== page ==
“Out of a dark cloud can emerge a ray of brightness,” so goes a familiar saying. COVID-19 has caused unprecedented disruption to the previously well-laid plan for higher education. Due to the pandemic lockdown and the several accompanying restrictions, higher education has explored and implemented alternate modes of delivering education. We have discovered and leveraged new ways of using previously-scoffed-at remote learning tools. The forced discovery of these various tools’ efficacy has created new opportunities to reflect on and revitalize education delivery strategies. When an opportunity knocks, we should open the door, grab the opportunity, and bring it within our folds.
Higher education is the nexus of technical and non-technical workforce development. Organizations such as SOCHE serve as the anchor for ensuring that higher education processes remain adaptive and responsive to emerging opportunities in the content of education and in the modes of delivering education. New requirements for work-at-home, study-at-home, and learn-remotely protocols demand that we remain vigilant and open to new post-COVID ways of educating, training, and engaging students while remotely mentoring and advancing workforce development.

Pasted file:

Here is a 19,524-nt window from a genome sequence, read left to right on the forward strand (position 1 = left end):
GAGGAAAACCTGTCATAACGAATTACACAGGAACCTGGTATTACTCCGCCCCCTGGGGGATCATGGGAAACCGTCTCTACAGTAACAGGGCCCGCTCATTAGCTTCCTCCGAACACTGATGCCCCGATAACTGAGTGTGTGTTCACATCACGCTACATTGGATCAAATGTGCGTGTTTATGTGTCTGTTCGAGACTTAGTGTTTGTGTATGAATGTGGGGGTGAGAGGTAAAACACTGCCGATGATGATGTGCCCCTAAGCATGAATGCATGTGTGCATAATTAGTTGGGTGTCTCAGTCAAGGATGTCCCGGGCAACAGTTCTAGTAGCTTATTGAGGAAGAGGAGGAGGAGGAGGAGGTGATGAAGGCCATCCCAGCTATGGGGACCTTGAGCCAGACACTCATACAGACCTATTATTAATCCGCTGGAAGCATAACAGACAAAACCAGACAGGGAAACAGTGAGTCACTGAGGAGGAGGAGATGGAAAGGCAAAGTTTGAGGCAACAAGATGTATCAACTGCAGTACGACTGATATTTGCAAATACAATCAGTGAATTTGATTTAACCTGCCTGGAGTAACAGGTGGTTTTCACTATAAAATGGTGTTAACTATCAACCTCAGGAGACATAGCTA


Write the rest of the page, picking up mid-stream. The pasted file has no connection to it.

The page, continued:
With hope that from the development of coronavirus vaccines, we may see the post-COVID world very soon. We need to develop workforce development strategies that will be effective in this new world. What might be the future post-COVID employment opportunities? What do employers need and want in the post-COVID world? Here are some strategies that educators can use to prepare for the future:
- Educators aspire to reduce the traditional credit-hour benchmarks to include new skill sets into graduation requirements, thus allowing students to graduate faster each year. The changes brought on by COVID bring the opportunity to revitalize higher education curricula on a vast scale. In consultation with employers, faculty can teach lessons using real-world projects and problems students may see on-the-job. Higher Education Institutions can restructure class scheduling requirements to facilitate student internships.
- Employers need a qualified, innovative, and efficient workforce, with many seeking employees with a few certificates rather than extra educational credit hours. Certifications are a small addition to incorporate into the higher education curriculum without compromising college degrees’ basic education requirements. Certificates are available without extending graduation time and are the “cherry on top” of a future, well-rounded employee.
The DEJI Systems Model provides a strategy for restructuring engineering curricular design, evaluation, justification, and integration. This model applies to other non-engineering educational programs and offers a coherent platform for integrating post-COVID efforts in teaching, engaging students, mentoring, and instituting agile workforce development programs.
Higher education curriculum needs modification to incorporate relevant certification and real-world, on-the-job problems within classrooms. This curriculum design will strengthen ties between universities, community colleges, vocational tech schools with the businesses that will one day employ their graduates.